Service Oriented Storage System Grid

Service Oriented Storage System Grid

Yuhui Deng (Cranfield University, UK), Frank Zhigang Wang (Cranfield University, UK) and Na Helian (Metropolitan University, UK)
DOI: 10.4018/978-1-60566-184-1.ch013
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Abstract

Storage Grid is a new model for deploying and managing the heterogeneous, dynamic, large-scale, and geographically distributed storage resources. This chapter discusses the challenges and solutions involved in building a Service Oriented Storage (SOS) Grid. By wrapping the diverse storage resources into atomic Grid services and federating multiple atomic Grid services into composite services, the SOS Grid can tackle the heterogeneity and interoperability. Peer-to-peer philosophy and techniques are employed in the SOS Grid to eliminate the system bottleneck and single point of failure of the traditional centralized or hierarchical Grid architecture, while providing dynamicity and scalability. Because Grid service is not designed for critical and real-time applications, the SOS Grid adopts Grid service to glue the distributed and heterogeneous storage resources, while using binary code to transfer data. The proposed methods strike a good balance among the heterogeneity, interoperability, scalability and performance of the SOS Grid.
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Introduction

According to a new report from IDC (IDC white paper, 2007), 161 exabytes of digital information were created and copied in 2006. The growth will continue to increase exponentially. The amount of information in 2010 will surge more than six fold to 988 exabytes which amounts to a compound annual growth rate of 57%. About 70% of the digital information will be generated by individuals over the next three years. The data will be stored in a large number of data centers which are distributed across the Internet. The data centers may have completely heterogeneous operating systems, computer architectures, and IT infrastructures.

The explosive growth of data has been identified as the key driver to escalate storage requirements. There are two major technologies which impact the evolution of storage systems. The first one is parallel processing such as redundant arrays of inexpensive disks (RAID) (Gibson, et al, 1988). The second one is the influence of network technology on storage system architecture. Network based storage systems such as network attached storage (NAS) and storage area network (SAN) (Gibson and Meter, 2000; Morris and Truskowski, 2003) offer a robust and easy method to control and access large amounts of storage resources. However, the ever increasing amounts of data generated worldwide incur a significant impact on the storage systems we have today (Min, et al, 2005). It requires more sophisticated techniques and more flexible and reliable storage systems to store and manage the data (e.g. providing petabytes and even exabyte storage capacity, and aggregate bandwidth over 100 GB/s). Undoubtedly, NAS and SAN cannot meet the requirements. It is a big challenge to design an autonomous, dynamic, large-scale and scalable storage system which consolidates distributed and heterogeneous storage resources to satisfy both the bandwidth and storage capacity requirements.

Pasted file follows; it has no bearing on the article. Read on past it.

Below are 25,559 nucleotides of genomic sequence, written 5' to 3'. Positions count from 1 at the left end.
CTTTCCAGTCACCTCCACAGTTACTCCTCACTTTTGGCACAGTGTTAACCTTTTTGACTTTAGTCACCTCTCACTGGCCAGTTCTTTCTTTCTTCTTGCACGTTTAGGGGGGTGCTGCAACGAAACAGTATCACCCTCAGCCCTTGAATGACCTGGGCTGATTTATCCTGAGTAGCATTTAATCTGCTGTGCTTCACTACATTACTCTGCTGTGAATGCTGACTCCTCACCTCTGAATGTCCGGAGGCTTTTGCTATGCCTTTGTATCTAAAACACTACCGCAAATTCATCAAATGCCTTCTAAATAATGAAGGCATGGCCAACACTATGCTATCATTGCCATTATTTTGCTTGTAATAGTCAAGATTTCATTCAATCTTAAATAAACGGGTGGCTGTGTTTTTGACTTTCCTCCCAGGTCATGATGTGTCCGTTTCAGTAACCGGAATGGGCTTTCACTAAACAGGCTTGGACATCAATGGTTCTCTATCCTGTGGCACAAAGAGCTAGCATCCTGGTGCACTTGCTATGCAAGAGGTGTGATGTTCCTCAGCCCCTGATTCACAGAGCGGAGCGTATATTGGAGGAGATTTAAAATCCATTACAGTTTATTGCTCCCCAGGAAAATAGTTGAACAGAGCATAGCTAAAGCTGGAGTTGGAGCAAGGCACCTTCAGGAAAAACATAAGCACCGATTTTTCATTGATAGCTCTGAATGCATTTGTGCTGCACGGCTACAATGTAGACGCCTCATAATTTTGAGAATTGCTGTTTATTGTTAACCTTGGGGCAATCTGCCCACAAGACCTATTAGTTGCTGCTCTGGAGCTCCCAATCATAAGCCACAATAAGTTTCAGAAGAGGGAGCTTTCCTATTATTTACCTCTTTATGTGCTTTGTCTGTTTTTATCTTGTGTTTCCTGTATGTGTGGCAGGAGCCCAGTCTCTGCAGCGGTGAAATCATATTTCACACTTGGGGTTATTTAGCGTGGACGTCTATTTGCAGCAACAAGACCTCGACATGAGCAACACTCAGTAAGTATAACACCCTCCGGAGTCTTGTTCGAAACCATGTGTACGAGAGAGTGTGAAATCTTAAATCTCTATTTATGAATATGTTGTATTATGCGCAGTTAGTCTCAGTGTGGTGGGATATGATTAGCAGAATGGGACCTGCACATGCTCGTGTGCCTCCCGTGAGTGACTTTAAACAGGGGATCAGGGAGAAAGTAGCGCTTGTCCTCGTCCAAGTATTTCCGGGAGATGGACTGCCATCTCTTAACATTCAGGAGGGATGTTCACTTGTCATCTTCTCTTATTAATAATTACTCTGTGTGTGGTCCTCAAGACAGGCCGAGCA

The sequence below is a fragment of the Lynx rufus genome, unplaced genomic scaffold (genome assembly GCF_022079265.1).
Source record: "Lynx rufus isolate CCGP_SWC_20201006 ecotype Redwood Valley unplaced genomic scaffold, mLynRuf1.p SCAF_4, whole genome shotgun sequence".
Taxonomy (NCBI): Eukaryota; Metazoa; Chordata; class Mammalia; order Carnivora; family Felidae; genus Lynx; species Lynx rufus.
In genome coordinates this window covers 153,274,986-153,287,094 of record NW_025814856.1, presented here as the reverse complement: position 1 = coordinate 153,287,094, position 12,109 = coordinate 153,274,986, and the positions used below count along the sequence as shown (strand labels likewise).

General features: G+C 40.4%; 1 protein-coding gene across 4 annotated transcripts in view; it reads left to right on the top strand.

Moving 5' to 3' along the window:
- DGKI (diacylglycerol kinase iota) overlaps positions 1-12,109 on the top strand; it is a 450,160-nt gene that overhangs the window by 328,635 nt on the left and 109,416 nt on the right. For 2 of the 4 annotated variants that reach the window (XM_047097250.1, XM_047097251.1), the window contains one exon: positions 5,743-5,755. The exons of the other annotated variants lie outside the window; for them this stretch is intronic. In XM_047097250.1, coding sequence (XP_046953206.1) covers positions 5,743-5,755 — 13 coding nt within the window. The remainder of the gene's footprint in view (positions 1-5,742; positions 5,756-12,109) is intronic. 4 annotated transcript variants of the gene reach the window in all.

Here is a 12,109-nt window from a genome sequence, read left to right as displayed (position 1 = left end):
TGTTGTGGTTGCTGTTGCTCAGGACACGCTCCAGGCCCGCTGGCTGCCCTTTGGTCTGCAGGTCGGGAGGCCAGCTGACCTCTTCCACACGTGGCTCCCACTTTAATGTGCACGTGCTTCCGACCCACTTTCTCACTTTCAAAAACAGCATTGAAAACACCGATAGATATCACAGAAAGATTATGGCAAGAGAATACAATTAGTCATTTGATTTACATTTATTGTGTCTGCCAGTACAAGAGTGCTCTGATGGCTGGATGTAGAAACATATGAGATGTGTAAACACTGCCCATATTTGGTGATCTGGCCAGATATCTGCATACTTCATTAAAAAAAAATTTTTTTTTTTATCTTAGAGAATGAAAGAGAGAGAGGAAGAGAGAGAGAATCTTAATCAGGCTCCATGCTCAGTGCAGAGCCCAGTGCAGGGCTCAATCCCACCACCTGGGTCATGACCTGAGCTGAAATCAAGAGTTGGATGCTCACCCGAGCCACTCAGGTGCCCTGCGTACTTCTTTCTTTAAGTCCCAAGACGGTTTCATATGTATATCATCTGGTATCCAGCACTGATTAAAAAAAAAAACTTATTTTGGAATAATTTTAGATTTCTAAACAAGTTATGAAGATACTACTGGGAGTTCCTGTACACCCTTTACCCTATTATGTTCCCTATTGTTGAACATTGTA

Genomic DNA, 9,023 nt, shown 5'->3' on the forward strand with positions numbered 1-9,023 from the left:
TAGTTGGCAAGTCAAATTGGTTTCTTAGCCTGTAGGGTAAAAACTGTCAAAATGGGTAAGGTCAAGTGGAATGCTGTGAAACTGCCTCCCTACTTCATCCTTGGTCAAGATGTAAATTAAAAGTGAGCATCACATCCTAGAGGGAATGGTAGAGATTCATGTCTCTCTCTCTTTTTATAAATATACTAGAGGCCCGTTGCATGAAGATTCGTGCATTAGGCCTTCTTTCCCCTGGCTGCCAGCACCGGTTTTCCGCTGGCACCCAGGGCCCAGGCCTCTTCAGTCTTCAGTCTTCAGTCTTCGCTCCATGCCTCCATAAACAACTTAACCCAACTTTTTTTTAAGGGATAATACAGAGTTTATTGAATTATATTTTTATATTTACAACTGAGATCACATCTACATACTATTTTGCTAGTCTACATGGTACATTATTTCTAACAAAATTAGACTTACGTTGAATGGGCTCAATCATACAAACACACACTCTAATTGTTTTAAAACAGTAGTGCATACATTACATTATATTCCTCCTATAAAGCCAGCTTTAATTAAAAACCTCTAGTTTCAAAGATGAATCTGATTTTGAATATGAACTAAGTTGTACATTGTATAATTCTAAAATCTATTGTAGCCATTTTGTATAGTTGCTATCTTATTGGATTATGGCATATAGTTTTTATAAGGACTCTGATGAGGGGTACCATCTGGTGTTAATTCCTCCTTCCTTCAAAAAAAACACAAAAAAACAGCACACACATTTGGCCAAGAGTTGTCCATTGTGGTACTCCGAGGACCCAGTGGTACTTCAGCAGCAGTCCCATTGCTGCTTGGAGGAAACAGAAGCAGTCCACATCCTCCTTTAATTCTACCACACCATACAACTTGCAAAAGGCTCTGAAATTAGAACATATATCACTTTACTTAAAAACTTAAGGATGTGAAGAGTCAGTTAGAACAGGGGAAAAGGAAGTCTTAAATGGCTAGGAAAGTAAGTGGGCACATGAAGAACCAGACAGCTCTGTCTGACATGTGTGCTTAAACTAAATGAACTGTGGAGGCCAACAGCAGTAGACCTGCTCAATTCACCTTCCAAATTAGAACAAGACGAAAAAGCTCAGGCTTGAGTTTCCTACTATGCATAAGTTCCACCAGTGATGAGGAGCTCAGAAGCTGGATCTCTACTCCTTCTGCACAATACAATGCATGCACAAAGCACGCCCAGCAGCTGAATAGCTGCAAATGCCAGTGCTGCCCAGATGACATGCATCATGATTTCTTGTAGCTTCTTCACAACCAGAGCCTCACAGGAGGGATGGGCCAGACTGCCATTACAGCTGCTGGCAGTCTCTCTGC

A Grid is a flexible, secure, coordinated resource sharing among dynamic collections of individuals, institutions, and resources (Foster, et al, 2001). The objective is to virtualize resources including computers, networks, instruments and so on and allow users and applications to access the resources in a transparent manner. A Grid environment may consist of hundreds or even thousands of geographically distributed and heterogeneous resources to match the requirements imposed by all kinds of Grid applications. Grid computing has emerged as an important new field, distinguished from conventional distributed computing by its focus on large scale resource sharing and high performance orientation. Table 1 illustrates the characteristics of Grid and data storage.

Table 1.
Characteristics comparison of Grid and data storage
Grid CharacteristicsData Storage Characteristics
Large scale or global distribution     Worldwide
Dynamic coordination     Ever-increasing
Collaborative virtual organizationsRequire Interoperability
User transparentInvolve large quantity of heterogeneous storage resources
Secured communicationHigh security, privacy, and reliability

Key Terms in this Chapter

Storage Grid: Storage grid is a virtual organization which federates the geographically distributed and heterogeneous storage systems into a logical community with only minimal administrative requirements, while providing scalability and interoperability.

Web Service: Web service is defined by W3C as a software system designed to support interoperable machine to machine interaction over a network. A web service provides interfaces described by a machine-processable WSDL document, and other systems can interact with the service using SOAP messages.

Storage Service Composition: Storage service composition indicates combining available atomic storage services as composition service to meet the data requirements of complex applications.